SEACOAST NEWSPAPERS, INC.
CITY OF PORTSMOUTH
Supreme Court of New Hampshire
May 29, 2020
Argued: November 20, 2019
Bernstein, Shur, Sawyer & Nelson, P.A., of Manchester
(Richard C. Gagliuso on the brief and orally), and American
Civil Liberties Union of New Hampshire, of Concord (Gilles R.
Bissonnette and Henry R. Klementowicz on the brief), for the
Jackson Lewis P.C., of Portsmouth (Thomas M. Closson on the
brief and orally), for the defendant.
Perroni, PC, of North Chelmsford, Massachusetts (Peter J.
Perroni on the brief and orally), for the intervenor, New
England Police Benevolent Association, Local 220.
plaintiff, Seacoast Newspapers, Inc., appeals an order of the
Superior Court (Messer, J.) denying its petition to
disclose an arbitration decision concerning the termination
of a police officer by the defendant, the City of Portsmouth.
Seacoast primarily argues that we have previously
misconstrued the "internal personnel practices"
exemption of our Right-to-Know Law. See RSA 91-A:5,
IV (2013). Today, we take the opportunity to redefine what
falls under the "internal personnel practices"
exemption, overruling our prior interpretation set forth in
Union Leader Corp. v. Fenniman, 136 N.H. 624 (1993).
As explained below, we conclude that only a narrow set of
governmental records, namely those pertaining to an
agency's internal rules and practices governing
operations and employee relations, falls within that
exemption. Accordingly, we hold that the arbitration decision
at issue here does not fall under the "internal
personnel practices" exemption, vacate the trial
court's order, and remand for the trial court's
consideration of whether, or to what extent, the arbitration
decision is exempt from disclosure because it is a
"personnel . . . file[ ]." RSA 91-A:5, IV. We also
deny Seacoast's request for attorney's fees.
Factual and Procedural History
following facts are undisputed or supported by the record. In
2015, the City of Portsmouth terminated the employment of
Aaron Goodwin, a former police officer with the Portsmouth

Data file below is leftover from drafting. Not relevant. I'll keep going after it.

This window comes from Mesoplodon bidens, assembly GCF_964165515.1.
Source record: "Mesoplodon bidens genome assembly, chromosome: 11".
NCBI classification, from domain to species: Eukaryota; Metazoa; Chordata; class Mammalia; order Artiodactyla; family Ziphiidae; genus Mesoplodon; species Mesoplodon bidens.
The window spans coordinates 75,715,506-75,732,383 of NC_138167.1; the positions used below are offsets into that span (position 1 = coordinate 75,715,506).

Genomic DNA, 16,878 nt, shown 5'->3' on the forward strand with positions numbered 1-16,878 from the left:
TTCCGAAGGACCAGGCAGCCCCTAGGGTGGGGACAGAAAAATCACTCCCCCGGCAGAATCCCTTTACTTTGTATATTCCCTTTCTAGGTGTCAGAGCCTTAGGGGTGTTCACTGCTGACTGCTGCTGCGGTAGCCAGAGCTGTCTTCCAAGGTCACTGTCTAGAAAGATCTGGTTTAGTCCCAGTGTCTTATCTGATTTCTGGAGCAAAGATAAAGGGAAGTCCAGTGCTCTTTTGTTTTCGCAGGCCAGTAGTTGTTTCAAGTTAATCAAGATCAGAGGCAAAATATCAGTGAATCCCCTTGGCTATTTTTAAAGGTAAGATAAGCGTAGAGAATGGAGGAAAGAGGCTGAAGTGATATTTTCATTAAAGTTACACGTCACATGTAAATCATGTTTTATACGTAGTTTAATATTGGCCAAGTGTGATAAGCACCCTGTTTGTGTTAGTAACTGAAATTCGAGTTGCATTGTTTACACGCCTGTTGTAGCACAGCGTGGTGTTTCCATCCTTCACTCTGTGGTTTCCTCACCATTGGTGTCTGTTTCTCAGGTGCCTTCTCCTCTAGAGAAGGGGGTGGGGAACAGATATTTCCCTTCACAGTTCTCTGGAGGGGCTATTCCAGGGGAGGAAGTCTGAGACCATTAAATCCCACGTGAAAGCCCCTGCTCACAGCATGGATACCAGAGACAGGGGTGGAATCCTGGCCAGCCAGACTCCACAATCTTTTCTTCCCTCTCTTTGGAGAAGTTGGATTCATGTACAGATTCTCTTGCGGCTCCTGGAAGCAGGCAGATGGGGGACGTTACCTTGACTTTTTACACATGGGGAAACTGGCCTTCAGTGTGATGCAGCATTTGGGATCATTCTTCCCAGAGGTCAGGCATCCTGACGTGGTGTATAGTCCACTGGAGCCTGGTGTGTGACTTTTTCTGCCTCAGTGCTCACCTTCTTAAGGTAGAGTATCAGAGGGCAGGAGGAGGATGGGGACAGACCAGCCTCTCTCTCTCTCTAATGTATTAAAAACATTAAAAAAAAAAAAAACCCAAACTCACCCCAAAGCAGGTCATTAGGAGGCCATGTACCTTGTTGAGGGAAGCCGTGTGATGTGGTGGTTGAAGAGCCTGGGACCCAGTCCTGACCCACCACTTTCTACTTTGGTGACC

Police Department. Following Goodwin's termination, the
Portsmouth Police Ranking Officers Association, New England
Police Benevolent Association, Local 220 (Union) filed a
grievance on his behalf challenging the termination and
seeking his reinstatement. Arbitration of the grievance was
conducted in accordance with the Union's collective
bargaining agreement and administered by an independent
arbitrator. The final decision was issued in 2018.
alleged misconduct while employed by the Department has been
the subject of significant media attention throughout New
Hampshire and beyond, given the public's significant
interest in learning about how its public officials resolve
matters involving alleged breaches of trust and conflicts of
interest by public employees and, in particular, police
officers. To that end, a reporter employed by Seacoast
submitted a written request to the City seeking access to a
copy of the arbitration decision. The City agreed that it
should be released to the public. However, the City's
attorney informed the reporter that the City would not
release the decision in light of the position taken by the
Union that it was exempt from disclosure under the
Right-to-Know Law's exemptions for "internal
personnel practices" and "personnel . . .
files." See RSA 91-A:5, IV.
response, Seacoast filed a petition in superior court seeking
to compel disclosure of the decision and requesting
attorney's fees. It argued that the City had "not
demonstrated any reasonable valid basis for denying
access" to the decision. The City answered that it did
not object to the relief sought by Seacoast with the
exception of its request for attorney's fees. However,
the Union moved to intervene and the trial court granted its
motion. The Union opposed Seacoast's petition,
reiterating its position that both exemptions precluded
disclosure of the decision. After a hearing and in
camera review of the decision, the trial court concluded
that it was exempt from disclosure under the "internal
personnel practices" exemption. See RSA 91-A:5,
IV. The trial court reasoned that the arbitration grievance